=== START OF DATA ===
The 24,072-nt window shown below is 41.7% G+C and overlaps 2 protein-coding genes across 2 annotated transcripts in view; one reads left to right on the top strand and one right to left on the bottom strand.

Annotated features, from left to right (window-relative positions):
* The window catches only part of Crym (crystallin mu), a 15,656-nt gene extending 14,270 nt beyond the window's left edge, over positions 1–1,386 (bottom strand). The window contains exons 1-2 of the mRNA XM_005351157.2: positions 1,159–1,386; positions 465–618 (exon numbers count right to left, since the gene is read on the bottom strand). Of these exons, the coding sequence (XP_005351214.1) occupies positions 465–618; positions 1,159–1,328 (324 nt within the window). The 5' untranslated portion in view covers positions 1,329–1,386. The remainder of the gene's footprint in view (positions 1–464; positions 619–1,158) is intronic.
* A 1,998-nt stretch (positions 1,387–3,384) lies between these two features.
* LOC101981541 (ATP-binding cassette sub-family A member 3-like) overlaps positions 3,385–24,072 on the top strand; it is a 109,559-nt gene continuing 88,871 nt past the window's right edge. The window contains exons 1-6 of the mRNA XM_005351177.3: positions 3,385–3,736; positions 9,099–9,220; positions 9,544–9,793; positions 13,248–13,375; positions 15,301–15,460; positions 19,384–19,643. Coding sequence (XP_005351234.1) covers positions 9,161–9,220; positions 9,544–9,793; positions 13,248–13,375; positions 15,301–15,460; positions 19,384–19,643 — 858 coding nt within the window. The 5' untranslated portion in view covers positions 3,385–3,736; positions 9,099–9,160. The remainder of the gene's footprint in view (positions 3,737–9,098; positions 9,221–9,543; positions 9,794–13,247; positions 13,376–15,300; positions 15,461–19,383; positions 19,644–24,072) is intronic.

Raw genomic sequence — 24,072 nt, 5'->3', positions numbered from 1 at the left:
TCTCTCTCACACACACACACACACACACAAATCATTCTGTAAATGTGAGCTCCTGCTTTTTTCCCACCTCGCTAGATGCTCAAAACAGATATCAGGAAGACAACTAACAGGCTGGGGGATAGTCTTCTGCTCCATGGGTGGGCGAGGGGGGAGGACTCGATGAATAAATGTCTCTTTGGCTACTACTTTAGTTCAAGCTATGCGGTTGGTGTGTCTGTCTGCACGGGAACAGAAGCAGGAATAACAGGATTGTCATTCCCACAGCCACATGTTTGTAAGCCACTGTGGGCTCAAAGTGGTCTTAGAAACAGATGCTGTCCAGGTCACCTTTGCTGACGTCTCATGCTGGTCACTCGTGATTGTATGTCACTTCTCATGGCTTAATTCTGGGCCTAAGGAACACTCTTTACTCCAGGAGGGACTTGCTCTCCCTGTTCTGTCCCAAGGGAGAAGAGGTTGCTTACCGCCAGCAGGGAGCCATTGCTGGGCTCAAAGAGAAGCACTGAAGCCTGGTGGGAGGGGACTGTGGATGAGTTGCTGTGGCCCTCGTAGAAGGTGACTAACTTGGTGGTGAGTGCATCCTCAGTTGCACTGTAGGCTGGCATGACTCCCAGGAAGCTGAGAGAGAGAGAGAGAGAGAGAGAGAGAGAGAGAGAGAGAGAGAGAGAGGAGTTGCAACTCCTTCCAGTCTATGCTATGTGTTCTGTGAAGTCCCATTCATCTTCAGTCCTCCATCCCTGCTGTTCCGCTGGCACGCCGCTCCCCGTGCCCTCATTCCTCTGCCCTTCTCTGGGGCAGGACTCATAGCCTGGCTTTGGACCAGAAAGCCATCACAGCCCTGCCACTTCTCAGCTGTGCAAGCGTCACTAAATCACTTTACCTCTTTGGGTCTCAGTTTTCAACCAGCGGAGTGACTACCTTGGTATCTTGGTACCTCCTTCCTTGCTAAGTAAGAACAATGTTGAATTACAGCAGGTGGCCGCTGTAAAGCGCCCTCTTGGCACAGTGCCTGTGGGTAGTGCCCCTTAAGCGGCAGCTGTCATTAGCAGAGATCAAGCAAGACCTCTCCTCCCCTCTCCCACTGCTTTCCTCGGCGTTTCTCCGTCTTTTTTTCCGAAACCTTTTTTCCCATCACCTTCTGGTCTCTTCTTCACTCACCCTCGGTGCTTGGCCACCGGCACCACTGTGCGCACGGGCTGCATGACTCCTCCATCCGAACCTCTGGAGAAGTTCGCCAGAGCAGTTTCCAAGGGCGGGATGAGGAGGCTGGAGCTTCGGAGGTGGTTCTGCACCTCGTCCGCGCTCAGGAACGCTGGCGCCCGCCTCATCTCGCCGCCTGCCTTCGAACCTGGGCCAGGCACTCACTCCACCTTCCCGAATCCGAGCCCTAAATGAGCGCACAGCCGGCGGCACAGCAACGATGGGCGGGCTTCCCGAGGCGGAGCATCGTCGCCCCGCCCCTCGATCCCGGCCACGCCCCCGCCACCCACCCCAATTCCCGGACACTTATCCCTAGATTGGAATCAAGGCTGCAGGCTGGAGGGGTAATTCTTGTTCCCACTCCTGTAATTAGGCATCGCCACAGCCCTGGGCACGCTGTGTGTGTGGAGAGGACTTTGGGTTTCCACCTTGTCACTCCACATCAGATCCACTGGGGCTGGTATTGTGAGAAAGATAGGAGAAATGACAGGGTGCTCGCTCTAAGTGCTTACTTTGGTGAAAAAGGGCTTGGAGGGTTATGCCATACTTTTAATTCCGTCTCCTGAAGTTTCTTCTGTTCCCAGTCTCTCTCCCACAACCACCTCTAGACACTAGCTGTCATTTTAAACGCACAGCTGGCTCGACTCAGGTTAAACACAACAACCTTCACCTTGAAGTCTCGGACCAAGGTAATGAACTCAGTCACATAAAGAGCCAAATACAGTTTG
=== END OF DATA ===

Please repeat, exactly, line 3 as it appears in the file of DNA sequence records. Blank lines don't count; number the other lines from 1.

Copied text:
* The window catches only part of Crym (crystallin mu), a 15,656-nt gene extending 14,270 nt beyond the window's left edge, over positions 1–1,386 (bottom strand). The window contains exons 1-2 of the mRNA XM_005351157.2: positions 1,159–1,386; positions 465–618 (exon numbers count right to left, since the gene is read on the bottom strand). Of these exons, the coding sequence (XP_005351214.1) occupies positions 465–618; positions 1,159–1,328 (324 nt within the window). The 5' untranslated portion in view covers positions 1,329–1,386. The remainder of the gene's footprint in view (positions 1–464; positions 619–1,158) is intronic.